THE HAGUE, Netherlands – The Dutch Supreme Court rejected the final appeal Tuesday of a Somali man against his extradition to the United States, where he is wanted for allegedly aiding an Islamist terror group.
The court ruled that Mohamud Said Omar has no further grounds for appeal, but his lawyer said he would urge the Dutch justice minister not to sign off on any extradition order.
"We're not there yet, he's not on the plane yet," Omar's lawyer, Bart Stapert told The Associated Press. "We will do whatever we can to raise all arguments against the extradition."
Omar has spent more than a year fighting his extradition for allegedly providing al-Shabab, Somalia's al-Qaida-linked insurgency, with money that was used to buy guns.
He moved to the Netherlands in November 2008. He was arrested at a Dutch asylum seekers' center a year later at Washington's request and jailed in a high-security Dutch prison during his extradition fight.
Omar is wanted as part of an ongoing U.S. investigation into the travels of up to 20 young men who went to fight in Somalia, starting in 2007.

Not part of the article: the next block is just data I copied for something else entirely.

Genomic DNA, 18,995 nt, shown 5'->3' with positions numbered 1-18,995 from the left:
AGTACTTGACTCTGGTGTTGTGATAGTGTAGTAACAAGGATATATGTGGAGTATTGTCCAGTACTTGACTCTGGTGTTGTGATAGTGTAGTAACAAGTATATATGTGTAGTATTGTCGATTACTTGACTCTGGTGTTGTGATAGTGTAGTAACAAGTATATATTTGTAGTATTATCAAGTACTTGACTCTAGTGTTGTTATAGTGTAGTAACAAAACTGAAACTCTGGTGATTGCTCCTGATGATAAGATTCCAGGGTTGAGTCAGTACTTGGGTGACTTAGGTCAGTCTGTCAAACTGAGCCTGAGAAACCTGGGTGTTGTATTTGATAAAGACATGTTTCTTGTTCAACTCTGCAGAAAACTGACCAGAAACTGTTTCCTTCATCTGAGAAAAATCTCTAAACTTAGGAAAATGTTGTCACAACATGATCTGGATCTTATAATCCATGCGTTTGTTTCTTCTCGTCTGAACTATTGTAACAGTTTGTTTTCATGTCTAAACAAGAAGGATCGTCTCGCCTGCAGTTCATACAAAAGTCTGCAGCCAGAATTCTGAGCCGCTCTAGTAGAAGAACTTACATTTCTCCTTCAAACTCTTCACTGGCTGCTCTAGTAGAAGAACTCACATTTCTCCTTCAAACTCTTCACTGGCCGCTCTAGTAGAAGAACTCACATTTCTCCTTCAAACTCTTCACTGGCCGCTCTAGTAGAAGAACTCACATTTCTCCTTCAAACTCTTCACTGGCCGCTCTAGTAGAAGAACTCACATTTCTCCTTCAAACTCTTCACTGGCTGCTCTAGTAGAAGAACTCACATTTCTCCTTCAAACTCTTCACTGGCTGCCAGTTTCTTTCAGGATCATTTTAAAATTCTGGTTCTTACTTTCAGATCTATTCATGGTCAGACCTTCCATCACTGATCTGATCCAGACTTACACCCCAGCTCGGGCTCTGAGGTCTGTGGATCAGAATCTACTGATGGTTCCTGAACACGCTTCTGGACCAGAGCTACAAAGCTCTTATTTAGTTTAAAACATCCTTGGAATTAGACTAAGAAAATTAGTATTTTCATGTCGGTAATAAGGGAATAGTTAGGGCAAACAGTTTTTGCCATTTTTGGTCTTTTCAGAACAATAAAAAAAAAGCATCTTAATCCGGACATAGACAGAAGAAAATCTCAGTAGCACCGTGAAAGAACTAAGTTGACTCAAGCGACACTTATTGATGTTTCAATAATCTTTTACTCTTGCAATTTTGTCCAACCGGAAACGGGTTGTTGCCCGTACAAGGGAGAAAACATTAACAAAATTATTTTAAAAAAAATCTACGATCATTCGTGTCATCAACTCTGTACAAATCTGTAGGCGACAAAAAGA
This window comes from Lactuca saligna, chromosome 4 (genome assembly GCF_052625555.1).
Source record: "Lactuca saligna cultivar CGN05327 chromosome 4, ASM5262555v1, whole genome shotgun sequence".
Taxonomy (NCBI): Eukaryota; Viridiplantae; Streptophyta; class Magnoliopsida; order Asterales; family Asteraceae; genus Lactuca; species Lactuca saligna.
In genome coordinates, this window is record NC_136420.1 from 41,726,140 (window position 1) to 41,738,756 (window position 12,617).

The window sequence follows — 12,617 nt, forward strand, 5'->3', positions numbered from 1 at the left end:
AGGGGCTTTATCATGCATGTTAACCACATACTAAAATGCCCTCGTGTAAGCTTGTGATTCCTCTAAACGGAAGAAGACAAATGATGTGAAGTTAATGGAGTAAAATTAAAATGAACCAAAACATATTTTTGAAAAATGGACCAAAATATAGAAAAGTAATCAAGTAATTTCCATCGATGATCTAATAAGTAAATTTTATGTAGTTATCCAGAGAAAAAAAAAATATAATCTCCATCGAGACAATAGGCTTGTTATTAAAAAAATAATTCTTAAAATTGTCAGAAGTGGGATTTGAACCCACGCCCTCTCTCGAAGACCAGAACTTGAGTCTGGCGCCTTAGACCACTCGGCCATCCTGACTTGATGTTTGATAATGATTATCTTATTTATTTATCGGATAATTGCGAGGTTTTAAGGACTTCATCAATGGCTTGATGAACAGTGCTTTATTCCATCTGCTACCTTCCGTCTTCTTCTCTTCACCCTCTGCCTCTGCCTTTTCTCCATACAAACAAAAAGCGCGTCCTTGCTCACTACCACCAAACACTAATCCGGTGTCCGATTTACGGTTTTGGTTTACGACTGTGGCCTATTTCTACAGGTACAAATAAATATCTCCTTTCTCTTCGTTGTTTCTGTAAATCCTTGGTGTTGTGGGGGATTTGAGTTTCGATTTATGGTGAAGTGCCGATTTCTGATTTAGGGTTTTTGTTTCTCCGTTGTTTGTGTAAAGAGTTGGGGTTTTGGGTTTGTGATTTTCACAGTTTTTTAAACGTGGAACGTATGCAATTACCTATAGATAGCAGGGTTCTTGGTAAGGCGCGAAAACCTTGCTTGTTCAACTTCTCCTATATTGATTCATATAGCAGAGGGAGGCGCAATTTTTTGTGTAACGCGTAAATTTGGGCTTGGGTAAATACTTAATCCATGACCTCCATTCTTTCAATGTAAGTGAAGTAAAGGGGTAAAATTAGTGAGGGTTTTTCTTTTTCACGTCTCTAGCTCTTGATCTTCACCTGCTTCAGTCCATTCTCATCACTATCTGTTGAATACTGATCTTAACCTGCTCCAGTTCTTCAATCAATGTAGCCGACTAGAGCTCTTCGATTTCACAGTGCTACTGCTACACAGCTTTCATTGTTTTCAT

The Supreme Court said in a brief written ruling that there was no reason to overturn a decision last year by Rotterdam District Court that Omar could be extradited.
"The district court did it well, on good grounds," Supreme Court Judge Bon de Savornin Lohman told The AP.
Stapert said he was disappointed the court had swept aside his appeal.
"There is a lot at stake and I honestly believe the Rotterdam court misapplied the law and I had hoped that the Supreme Court would correct that," he said.
The U.S. State Department considers al-Shabab a terror group with links to al-Qaida, but Stapert argues that at the time Omar is accused of links to the group, it was fighting a "legitimate struggle" against Ethiopian forces who were brought in by Somalia's weak U.N.-backed government in late 2006 to oust an Islamic group that had controlled southern Somalia and the capital for six months.
And he said that even if U.S. allegations were proven that Omar provided backing for the group, he was by no means a high level suspect.
"This is not the terrorist we try to stop in our anti-terror policies," Stapert said. "It's a person who, even under the (U.S.) government theory, has committed no violent acts whatsoever, has provided minimal, minimal support to what could be labeled at that point in time a legitimate opposition movement."
Stapert said he hoped to visit Omar in jail on Friday to discuss his next steps.